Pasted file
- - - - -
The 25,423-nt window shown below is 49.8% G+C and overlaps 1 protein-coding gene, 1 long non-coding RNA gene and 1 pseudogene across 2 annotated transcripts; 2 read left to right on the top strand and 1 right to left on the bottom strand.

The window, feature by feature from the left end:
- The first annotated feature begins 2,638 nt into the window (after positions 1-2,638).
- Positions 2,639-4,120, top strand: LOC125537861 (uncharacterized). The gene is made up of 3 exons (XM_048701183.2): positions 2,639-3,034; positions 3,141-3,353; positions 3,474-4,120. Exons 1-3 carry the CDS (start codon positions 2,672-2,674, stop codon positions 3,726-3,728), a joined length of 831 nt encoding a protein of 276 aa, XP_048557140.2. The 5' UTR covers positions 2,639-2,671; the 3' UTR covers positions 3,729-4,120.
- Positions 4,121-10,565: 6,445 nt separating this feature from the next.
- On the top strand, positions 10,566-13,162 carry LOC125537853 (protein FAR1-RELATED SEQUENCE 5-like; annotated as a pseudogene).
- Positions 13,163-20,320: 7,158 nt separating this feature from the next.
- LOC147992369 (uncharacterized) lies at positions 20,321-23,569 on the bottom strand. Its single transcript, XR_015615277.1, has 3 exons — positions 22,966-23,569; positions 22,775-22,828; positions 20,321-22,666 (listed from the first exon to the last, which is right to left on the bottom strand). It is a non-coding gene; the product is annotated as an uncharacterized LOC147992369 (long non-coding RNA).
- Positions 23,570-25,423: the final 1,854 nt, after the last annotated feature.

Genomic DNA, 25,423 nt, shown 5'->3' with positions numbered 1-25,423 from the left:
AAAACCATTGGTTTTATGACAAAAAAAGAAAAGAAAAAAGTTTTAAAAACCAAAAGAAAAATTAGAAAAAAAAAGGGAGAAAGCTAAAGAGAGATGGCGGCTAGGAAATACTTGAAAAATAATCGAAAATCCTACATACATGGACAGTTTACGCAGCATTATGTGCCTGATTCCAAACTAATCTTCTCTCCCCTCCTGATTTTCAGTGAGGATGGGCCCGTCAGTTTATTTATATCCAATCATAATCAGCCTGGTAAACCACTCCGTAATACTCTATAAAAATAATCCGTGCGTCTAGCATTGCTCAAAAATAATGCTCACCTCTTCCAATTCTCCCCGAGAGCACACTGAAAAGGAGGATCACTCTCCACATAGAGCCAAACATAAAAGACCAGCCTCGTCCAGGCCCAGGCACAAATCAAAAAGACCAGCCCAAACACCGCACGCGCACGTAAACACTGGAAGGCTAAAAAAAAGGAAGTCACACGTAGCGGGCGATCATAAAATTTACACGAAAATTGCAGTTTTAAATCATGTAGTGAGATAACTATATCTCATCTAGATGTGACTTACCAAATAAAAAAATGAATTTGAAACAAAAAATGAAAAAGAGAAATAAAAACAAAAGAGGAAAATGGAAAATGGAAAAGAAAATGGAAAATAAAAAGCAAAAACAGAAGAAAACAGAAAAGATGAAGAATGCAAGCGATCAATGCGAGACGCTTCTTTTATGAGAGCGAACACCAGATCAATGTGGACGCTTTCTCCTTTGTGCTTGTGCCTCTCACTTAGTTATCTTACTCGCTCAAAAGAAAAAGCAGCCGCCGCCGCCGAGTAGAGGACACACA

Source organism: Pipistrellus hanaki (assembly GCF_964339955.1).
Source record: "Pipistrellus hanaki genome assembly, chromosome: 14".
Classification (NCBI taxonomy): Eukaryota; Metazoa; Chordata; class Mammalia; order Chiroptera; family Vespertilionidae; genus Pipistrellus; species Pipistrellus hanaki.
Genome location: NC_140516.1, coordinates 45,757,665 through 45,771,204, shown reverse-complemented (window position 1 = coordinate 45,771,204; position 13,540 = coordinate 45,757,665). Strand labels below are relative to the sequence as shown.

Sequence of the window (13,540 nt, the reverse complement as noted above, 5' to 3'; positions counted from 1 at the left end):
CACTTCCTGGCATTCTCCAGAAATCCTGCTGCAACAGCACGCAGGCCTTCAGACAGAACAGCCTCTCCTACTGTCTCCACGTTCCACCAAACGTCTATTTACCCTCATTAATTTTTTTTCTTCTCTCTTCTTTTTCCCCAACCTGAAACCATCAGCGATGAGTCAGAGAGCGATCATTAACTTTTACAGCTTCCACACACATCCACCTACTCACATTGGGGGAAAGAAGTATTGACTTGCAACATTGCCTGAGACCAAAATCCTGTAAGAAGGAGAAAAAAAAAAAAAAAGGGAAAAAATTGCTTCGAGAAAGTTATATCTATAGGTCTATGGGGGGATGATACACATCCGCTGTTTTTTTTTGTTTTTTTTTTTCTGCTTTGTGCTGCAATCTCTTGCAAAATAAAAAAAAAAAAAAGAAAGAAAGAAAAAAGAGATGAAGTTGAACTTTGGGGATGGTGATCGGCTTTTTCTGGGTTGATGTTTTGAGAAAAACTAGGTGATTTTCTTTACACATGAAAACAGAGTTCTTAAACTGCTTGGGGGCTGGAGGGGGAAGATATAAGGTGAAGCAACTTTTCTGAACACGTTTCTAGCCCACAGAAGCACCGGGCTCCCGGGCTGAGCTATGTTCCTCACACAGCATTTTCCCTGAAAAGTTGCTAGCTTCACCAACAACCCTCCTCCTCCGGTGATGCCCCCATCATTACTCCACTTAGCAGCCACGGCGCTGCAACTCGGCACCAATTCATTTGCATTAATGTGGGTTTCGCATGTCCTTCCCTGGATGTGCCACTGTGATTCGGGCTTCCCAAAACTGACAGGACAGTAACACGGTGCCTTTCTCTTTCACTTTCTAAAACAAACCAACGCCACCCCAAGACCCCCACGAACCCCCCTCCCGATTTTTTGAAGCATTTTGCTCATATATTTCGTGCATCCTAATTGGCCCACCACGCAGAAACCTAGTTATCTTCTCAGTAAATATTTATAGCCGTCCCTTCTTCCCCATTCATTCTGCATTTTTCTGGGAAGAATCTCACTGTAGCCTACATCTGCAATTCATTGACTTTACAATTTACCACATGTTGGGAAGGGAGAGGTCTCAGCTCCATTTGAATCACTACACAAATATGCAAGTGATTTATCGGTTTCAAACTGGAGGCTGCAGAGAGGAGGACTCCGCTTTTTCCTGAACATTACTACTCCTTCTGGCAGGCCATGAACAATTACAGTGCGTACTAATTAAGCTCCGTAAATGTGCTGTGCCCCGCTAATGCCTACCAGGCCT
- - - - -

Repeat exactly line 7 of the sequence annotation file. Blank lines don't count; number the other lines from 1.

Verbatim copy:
- Positions 13,163-20,320: 7,158 nt separating this feature from the next.